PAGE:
You won’t find Zarouhie Abdalian’s new art installation in the French Quarter by looking for it. Instead, you’ll have to listen carefully.
Titled “Recitations (…pour le triomphe de la liberté et de l’égalité…)”, Abdalian’s piece consists of five bells installed on balconies and rooftops in a section of the Quarter bounded by Chartres, St. Louis, Toulouse and Royal streets. The title of the work is derived from a 1791 letter written by Toussaint L’Ouverture, leader of the Haitian revolution, who Abdalian identified as one of the inspirations for the piece.
The bells are set to ring at 3 p.m. for about seven minutes every day through June 3. The piece is intended to be perceived differently depending on variables such as weather and traffic and where the listener is situated — making it practically a different work every time it is encountered.
While the bells themselves are ordinary — Abdalian explained that they are a common type of bell used on fishing boats — the auditory dialogue they create is intended to resonate with the longer history of how bells have been used in public spaces and the effect they have had on the various and overlapping populations that have occupied the city.
In her introduction to the work when it debuted at The Historic New Orleans Collection on Jan. 9, Abdalian discussed “Recitations … ” in the context of her research into the acoustic environments of urban settings, and how sound has historically been used to control and regulate: to summon people to worship, for example, or to call factory workers back to their jobs.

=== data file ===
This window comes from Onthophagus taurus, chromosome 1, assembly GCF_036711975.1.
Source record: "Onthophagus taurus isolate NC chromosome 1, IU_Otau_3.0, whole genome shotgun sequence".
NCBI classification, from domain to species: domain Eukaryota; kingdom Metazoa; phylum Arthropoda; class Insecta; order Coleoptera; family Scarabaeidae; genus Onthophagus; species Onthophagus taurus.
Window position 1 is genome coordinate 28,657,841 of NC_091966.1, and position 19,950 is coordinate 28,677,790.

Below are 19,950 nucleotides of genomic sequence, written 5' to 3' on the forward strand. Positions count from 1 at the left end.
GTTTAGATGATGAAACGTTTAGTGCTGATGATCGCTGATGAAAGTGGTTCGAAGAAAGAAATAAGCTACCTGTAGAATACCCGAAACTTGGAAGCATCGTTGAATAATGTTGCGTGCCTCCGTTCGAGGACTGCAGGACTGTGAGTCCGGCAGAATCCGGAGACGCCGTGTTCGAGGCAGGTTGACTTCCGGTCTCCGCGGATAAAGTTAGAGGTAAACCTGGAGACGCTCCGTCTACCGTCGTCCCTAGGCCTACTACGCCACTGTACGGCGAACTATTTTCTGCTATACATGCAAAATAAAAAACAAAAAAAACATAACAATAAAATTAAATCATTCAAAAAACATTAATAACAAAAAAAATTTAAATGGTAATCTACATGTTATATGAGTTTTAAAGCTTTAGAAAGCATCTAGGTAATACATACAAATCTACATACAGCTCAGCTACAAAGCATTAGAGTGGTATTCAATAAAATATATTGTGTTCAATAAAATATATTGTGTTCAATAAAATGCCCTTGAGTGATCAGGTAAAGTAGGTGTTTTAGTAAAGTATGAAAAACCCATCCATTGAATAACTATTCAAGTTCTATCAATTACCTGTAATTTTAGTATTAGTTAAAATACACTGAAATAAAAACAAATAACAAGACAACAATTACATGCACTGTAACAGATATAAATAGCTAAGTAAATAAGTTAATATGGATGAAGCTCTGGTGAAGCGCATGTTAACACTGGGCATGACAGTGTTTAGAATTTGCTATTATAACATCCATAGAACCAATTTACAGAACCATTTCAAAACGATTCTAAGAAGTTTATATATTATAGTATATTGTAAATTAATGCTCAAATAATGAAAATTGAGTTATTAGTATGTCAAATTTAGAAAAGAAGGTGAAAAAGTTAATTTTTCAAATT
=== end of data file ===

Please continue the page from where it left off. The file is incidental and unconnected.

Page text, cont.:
But Abdalian said her work leaves room for listeners to make their own associations.
“I’m interested in the ambiguous character that bells have,” Abdalian said.
Abdalian said it was also important for her to consider what it means to create a public work of art in New Orleans in 2018 — not only the city’s tricentennial but a historical moment in which earlier public works in the form of Confederate monuments have recently been called into question and removed.
“As an artist, witnessing how people struggled to reclaim their own right to public space has been electrifying for me,” Abdalian said.
A New Orleans native and graduate of the New Orleans Center for Creative Arts, Abdalian has used sound as a medium in several works before this one.
Her 2013 “Occasional Music” was commissioned by the San Francisco Museum of Modern Art and installed in downtown Oakland, California. And in its use of sound as a powerful medium to evoke past experiences and histories, Abdalian’s current piece recalls her haunting “Chanson du Ricochet,” which was installed at the New Orleans African-American Museum for Prospect.3 in 2014 and later traveled to Mass MoCA and the Whitney Museum.
While Abdalian said listeners will need to move around the space to hear all of the bells while they are ringing, a good place to start is the relatively quiet block of St. Louis between Royal and Chartres, on the side of the court building across from the Omni Royal Orleans hotel. Listen how the rhythmic peal of one bell is gradually answered by the ringing of another, and then another further away. It’s hard to place exactly where the bells are coming from, and while the sounds are recognizably deliberate their actual “function” remains ambiguous — which contributes to the elusive beauty of the piece.
Abdalian’s installation also marks the inauguration of The Historic New Orleans Collection’s “Art of the City: Postmodern to Post-Katrina” exhibition. Curated by artist Jan Gilbert and presented by The Helis Foundation, the exhibition will survey the contemporary arts scene in New Orleans from the time of the 1984 World’s Fair to the current day. It will open at the THNOC’s newly built exhibition space at 520 Royal Street in fall 2018.
Zarouhie Abdalian’s “Recitations (…pour le triomphe de la liberté et de l’égalité…)”
WHERE: French Quarter between Chartres, St. Louis, Toulouse, and Royal streets
WHEN: Daily at 3 P.M. through June 3
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